PACT Notes

May 25, 2018 

High-Nicotine Dependent Smokers ‘Less Likely’ to Quit After Lung Cancer Screening
Tobacco cessation is considered the single most effective primary prevention strategy for reducing the risk of lung cancer death in patients. Researchers from the Medical University of South Carolina conducted a secondary research analysis on the National Lung Screening Trial and found that current smokers have varying levels of tobacco dependence that can help predict a person’s ability to quit and clinical outcomes. A single question within this screening tool, was associated with outcomes in this population. Specifically, those who had their first cigarette within five minutes of waking were significantly less likely to be successful in smoking cessation, significantly more likely to have lung cancer and had significantly higher rates of death. Utilizing this information can help to develop tailored tobacco treatment plans and improve risk assessment for lung cancer, which may lead to better individual and health system outcomes in the future.

Strategies to Tackle Workplace Tobacco Use
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Can Facebook Help You Quit Smoking? Study Indicates Yes
Facebook may be able to help people quit smoking, according to a UCSF study. This study used the world’s most popular social media site to recruit 500 smokers ages 18 to 25. It exposed them to messages about quitting and counseling about quitting, all through Facebook. Participants joined a private Facebook group in which they could communicate with a trained counselor through a weekly live counseling session, similar to a Reddit-style question-and-answer exchange. Researchers also created daily posts tailored to the participants’ level of interest in quitting. Researchers were particularly interested in targeting young adults because that age group does not use traditional quitting programs as often as older adults, even though the programs are accessible online and through texting services.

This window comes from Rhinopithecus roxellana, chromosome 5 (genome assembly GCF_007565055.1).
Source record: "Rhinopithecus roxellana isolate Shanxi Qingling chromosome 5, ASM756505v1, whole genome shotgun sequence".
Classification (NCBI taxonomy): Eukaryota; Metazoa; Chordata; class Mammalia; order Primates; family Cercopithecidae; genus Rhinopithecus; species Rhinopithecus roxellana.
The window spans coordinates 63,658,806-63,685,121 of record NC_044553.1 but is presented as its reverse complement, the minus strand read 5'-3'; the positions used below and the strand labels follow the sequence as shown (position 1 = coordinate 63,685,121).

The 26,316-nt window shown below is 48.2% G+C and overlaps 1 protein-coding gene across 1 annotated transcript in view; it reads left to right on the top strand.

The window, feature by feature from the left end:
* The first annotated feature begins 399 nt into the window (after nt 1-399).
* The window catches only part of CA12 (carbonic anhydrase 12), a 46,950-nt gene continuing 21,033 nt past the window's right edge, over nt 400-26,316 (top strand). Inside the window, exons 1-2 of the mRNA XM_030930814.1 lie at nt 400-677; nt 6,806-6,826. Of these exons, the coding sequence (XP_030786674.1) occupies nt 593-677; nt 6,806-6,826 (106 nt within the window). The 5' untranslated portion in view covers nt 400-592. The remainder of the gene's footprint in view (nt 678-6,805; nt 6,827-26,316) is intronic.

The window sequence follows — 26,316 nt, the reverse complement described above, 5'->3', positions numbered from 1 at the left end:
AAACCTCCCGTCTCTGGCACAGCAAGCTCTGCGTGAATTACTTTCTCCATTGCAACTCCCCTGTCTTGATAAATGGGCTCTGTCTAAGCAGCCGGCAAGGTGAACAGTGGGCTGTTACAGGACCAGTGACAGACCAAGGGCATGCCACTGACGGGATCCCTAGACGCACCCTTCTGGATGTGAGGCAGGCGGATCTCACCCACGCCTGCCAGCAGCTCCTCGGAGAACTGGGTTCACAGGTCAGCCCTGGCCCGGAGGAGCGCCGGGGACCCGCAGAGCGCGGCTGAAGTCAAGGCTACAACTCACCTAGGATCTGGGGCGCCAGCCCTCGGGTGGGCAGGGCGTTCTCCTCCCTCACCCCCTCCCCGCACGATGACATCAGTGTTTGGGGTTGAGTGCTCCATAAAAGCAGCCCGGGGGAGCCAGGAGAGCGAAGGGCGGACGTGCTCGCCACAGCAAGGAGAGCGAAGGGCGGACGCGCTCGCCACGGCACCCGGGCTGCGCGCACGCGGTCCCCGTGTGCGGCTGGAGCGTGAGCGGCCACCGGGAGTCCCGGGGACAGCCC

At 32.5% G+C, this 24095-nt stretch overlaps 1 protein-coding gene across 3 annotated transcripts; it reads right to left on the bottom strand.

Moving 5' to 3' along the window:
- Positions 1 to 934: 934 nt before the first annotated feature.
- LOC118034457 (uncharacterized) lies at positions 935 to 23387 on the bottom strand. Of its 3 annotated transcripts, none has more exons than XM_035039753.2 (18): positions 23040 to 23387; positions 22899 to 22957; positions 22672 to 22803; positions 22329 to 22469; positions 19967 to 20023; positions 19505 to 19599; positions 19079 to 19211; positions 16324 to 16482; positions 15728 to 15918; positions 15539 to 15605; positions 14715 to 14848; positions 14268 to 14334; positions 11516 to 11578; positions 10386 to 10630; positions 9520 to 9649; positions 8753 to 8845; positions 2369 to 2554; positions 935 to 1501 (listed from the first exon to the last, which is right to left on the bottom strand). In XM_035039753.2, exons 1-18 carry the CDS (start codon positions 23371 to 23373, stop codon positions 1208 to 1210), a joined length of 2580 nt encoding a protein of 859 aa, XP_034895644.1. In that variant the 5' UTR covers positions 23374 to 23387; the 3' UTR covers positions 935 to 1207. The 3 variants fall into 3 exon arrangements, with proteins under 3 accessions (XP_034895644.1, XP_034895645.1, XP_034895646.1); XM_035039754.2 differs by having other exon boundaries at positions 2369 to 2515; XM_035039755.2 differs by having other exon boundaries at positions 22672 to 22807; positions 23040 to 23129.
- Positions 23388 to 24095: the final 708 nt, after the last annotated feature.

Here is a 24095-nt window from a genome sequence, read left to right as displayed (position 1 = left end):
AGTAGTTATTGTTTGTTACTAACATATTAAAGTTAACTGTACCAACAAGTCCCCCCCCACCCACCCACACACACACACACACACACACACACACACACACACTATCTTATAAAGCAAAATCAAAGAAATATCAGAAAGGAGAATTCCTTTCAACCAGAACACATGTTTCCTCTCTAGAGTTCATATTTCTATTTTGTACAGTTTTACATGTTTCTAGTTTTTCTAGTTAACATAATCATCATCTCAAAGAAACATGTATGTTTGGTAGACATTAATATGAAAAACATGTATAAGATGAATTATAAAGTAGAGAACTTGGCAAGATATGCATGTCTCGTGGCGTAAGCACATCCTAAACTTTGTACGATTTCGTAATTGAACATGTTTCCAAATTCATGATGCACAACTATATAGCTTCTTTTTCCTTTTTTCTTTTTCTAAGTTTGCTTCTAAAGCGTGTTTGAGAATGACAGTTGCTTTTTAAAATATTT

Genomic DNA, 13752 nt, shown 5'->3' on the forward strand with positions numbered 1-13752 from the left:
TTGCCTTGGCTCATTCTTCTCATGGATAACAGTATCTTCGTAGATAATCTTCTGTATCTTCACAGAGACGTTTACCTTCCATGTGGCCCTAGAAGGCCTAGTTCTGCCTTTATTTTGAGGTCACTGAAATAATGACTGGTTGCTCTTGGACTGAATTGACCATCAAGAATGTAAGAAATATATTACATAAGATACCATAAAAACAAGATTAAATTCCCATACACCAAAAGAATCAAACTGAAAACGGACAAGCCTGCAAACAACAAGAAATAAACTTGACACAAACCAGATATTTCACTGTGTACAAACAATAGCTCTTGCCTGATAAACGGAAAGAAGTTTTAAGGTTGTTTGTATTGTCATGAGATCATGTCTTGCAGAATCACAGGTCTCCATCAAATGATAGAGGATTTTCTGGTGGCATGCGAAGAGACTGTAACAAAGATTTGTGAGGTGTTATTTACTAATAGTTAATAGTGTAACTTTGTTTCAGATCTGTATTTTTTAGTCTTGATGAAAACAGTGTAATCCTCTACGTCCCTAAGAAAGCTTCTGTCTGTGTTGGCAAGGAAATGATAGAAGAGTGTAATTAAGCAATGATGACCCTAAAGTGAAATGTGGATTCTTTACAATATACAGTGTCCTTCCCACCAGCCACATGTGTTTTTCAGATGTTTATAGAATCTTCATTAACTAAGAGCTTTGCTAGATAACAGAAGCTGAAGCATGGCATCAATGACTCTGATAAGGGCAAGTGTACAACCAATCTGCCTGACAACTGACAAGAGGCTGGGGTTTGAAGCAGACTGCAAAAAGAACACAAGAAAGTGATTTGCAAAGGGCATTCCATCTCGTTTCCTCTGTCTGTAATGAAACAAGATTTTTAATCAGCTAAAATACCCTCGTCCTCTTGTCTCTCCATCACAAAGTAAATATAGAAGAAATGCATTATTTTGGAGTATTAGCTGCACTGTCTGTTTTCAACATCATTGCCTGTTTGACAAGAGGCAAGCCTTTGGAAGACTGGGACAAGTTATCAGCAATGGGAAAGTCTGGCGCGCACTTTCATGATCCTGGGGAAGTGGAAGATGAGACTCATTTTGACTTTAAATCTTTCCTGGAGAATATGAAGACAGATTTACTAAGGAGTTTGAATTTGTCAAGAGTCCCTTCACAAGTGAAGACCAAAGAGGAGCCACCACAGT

The University of Utah Will Become Tobacco-Free in July

Worthington, OH City Council Passes Tobacco 21 Law

PACT Notes

PACT Notes – October 19, 2018

GoErie.com reports on e-cigarette use among teens in Erie County. Use among Erie County teens has increased significantly in recent years, even though federal law prevents the sale of e-cigarettes to anyone younger than 18. About one in six students in the county — 16.6 percent — vaped at least once in the past 30 days, according to the 2017 Pennsylvania Youth Risk Behavior Survey. It’s an increase from 16 percent in the 2015 survey, the first survey that included vaping statistics. Nationally, e-cigarette use rose from 1.5 percent to 11.7 percent among high school students and from 0.6 percent to 3.3 percent among middle school students from 2011 to 2017, the Food and Drug Administration reported recently.

PACT Notes October 5, 2018

The Wolf Administration is urging teens and their parents, educators and health care providers to be aware of the dangers of vaping or using e-cigarettes as the number of teens using this method of smoking is increasing across the nation. “Most e-cigarettes contain nicotine, which is a highly addictive drug that can harm brain development, which continues until about age 25,” Secretary of Health Dr. Rachel Levine said. “Young people who use e-cigarettes may be more likely to go on to use regular cigarettes. If you have a problem with vaping, there are resources available to help you.” The FDA, last month, declared the use of e-cigarettes among teens an “epidemic” and is taking steps to stop youth access to tobacco products. At the same time, the U.S. Surgeon General determined that e-cigarette use among youth and young adults is a public health concern.